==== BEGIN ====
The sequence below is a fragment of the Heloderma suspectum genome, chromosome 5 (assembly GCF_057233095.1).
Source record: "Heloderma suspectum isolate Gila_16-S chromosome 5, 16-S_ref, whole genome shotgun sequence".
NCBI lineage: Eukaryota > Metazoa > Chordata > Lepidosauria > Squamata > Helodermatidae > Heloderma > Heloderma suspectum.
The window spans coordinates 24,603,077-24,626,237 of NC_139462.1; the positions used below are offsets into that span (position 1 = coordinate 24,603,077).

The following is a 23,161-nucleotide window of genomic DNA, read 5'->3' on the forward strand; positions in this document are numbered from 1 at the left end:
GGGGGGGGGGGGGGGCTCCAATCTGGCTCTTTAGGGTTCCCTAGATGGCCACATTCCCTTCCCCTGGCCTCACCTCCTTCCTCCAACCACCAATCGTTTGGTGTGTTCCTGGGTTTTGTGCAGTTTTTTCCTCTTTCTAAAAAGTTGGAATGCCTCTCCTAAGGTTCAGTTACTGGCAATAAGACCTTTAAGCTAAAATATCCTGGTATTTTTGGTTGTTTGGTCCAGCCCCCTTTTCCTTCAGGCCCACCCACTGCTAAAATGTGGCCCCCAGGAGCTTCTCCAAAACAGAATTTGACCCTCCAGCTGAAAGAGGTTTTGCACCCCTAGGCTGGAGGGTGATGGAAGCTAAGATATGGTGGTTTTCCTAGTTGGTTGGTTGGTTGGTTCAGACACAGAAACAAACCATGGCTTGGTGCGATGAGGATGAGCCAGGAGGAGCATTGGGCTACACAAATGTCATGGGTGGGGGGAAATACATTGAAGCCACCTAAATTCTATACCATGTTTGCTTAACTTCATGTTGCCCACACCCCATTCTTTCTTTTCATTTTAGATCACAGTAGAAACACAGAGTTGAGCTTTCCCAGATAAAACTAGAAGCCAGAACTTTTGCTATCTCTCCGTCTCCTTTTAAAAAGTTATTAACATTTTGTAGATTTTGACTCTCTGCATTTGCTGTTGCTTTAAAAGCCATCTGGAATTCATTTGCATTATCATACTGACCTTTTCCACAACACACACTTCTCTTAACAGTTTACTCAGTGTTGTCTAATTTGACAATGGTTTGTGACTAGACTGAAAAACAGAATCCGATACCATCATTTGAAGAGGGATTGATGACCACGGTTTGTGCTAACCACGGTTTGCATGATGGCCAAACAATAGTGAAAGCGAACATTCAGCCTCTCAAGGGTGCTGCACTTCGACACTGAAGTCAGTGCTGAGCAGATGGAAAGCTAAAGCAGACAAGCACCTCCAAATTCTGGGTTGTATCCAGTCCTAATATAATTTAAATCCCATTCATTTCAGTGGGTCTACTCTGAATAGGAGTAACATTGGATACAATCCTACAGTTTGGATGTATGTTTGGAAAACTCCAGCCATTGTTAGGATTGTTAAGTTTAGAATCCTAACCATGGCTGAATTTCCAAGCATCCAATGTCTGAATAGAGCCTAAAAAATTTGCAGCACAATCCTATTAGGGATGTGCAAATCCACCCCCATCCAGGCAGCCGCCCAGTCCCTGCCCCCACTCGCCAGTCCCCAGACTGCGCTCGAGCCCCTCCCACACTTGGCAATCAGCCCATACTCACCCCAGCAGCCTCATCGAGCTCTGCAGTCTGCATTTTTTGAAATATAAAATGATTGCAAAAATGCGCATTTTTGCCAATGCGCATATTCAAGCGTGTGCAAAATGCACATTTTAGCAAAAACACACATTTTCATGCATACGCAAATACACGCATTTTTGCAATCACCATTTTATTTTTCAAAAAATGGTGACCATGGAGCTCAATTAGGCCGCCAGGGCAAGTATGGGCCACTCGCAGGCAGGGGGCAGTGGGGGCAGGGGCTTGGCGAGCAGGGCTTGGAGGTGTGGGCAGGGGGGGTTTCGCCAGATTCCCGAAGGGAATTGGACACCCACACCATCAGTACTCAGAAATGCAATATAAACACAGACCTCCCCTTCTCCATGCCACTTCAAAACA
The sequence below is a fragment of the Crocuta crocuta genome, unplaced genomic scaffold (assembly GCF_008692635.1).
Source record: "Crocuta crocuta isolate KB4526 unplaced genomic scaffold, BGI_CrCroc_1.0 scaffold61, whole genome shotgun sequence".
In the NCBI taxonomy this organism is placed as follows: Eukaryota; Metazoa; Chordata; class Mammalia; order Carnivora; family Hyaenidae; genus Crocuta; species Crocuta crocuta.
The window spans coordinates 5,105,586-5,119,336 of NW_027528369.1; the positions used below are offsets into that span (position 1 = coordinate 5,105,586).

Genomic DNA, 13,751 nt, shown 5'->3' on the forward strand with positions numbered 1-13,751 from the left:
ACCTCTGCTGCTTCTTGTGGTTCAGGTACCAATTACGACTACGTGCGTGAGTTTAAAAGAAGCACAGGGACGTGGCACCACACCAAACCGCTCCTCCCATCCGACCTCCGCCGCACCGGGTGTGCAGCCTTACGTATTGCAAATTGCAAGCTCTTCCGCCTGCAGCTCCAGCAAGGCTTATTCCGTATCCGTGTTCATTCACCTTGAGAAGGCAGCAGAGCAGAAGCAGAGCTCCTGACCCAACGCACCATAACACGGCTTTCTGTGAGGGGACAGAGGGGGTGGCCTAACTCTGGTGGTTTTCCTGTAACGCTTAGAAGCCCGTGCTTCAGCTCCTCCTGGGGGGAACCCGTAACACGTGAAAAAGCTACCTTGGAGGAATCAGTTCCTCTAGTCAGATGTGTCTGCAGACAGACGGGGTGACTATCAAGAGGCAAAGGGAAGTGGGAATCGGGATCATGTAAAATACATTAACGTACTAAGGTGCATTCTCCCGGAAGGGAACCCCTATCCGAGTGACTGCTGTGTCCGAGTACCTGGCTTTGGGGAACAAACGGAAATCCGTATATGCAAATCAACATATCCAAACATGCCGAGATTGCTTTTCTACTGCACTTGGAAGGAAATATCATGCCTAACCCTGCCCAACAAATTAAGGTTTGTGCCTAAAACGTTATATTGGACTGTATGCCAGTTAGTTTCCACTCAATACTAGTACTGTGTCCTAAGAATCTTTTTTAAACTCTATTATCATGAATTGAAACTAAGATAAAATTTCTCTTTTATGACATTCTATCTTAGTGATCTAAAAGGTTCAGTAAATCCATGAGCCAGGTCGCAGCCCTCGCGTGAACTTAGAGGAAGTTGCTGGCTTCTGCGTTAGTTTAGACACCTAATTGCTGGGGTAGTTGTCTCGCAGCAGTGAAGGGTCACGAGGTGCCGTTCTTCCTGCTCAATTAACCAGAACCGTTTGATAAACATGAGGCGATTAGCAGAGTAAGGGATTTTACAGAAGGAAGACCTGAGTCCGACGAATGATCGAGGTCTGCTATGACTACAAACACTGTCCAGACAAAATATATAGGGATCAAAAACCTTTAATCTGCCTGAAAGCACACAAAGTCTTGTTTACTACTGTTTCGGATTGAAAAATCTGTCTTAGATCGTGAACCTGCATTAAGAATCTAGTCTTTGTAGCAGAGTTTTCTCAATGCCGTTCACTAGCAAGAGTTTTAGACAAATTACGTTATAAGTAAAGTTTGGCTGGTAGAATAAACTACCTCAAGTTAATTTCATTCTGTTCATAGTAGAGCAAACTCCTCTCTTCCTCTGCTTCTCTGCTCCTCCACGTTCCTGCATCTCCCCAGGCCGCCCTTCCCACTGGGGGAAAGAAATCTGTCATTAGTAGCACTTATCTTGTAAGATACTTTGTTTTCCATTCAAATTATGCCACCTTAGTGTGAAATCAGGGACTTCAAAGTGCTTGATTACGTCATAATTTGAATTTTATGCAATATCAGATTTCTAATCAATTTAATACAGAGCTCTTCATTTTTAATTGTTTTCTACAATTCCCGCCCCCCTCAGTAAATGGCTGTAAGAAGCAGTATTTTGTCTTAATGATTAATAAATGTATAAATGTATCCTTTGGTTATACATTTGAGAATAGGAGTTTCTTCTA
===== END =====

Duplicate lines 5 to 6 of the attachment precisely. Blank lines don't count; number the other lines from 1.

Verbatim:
The following is a 23,161-nucleotide window of genomic DNA, read 5'->3' on the forward strand; positions in this document are numbered from 1 at the left end:
GGGGGGGGGGGGGGGCTCCAATCTGGCTCTTTAGGGTTCCCTAGATGGCCACATTCCCTTCCCCTGGCCTCACCTCCTTCCTCCAACCACCAATCGTTTGGTGTGTTCCTGGGTTTTGTGCAGTTTTTTCCTCTTTCTAAAAAGTTGGAATGCCTCTCCTAAGGTTCAGTTACTGGCAATAAGACCTTTAAGCTAAAATATCCTGGTATTTTTGGTTGTTTGGTCCAGCCCCCTTTTCCTTCAGGCCCACCCACTGCTAAAATGTGGCCCCCAGGAGCTTCTCCAAAACAGAATTTGACCCTCCAGCTGAAAGAGGTTTTGCACCCCTAGGCTGGAGGGTGATGGAAGCTAAGATATGGTGGTTTTCCTAGTTGGTTGGTTGGTTGGTTCAGACACAGAAACAAACCATGGCTTGGTGCGATGAGGATGAGCCAGGAGGAGCATTGGGCTACACAAATGTCATGGGTGGGGGGAAATACATTGAAGCCACCTAAATTCTATACCATGTTTGCTTAACTTCATGTTGCCCACACCCCATTCTTTCTTTTCATTTTAGATCACAGTAGAAACACAGAGTTGAGCTTTCCCAGATAAAACTAGAAGCCAGAACTTTTGCTATCTCTCCGTCTCCTTTTAAAAAGTTATTAACATTTTGTAGATTTTGACTCTCTGCATTTGCTGTTGCTTTAAAAGCCATCTGGAATTCATTTGCATTATCATACTGACCTTTTCCACAACACACACTTCTCTTAACAGTTTACTCAGTGTTGTCTAATTTGACAATGGTTTGTGACTAGACTGAAAAACAGAATCCGATACCATCATTTGAAGAGGGATTGATGACCACGGTTTGTGCTAACCACGGTTTGCATGATGGCCAAACAATAGTGAAAGCGAACATTCAGCCTCTCAAGGGTGCTGCACTTCGACACTGAAGTCAGTGCTGAGCAGATGGAAAGCTAAAGCAGACAAGCACCTCCAAATTCTGGGTTGTATCCAGTCCTAATATAATTTAAATCCCATTCATTTCAGTGGGTCTACTCTGAATAGGAGTAACATTGGATACAATCCTACAGTTTGGATGTATGTTTGGAAAACTCCAGCCATTGTTAGGATTGTTAAGTTTAGAATCCTAACCATGGCTGAATTTCCAAGCATCCAATGTCTGAATAGAGCCTAAAAAATTTGCAGCACAATCCTATTAGGGATGTGCAAATCCACCCCCATCCAGGCAGCCGCCCAGTCCCTGCCCCCACTCGCCAGTCCCCAGACTGCGCTCGAGCCCCTCCCACACTTGGCAATCAGCCCATACTCACCCCAGCAGCCTCATCGAGCTCTGCAGTCTGCATTTTTTGAAATATAAAATGATTGCAAAAATGCGCATTTTTGCCAATGCGCATATTCAAGCGTGTGCAAAATGCACATTTTAGCAAAAACACACATTTTCATGCATACGCAAATACACGCATTTTTGCAATCACCATTTTATTTTTCAAAAAATGGTGACCATGGAGCTCAATTAGGCCGCCAGGGCAAGTATGGGCCACTCGCAGGCAGGGGGCAGTGGGGGCAGGGGCTTGGCGAGCAGGGCTTGGAGGTGTGGGCAGGGGGGGTTTCGCCAGATTCCCGAAGGGAATTGGACACCCACACCATCAGTACTCAGAAATGCAATATAAACACAGACCTCCCCTTCTCCATGCCACTTCAAAACA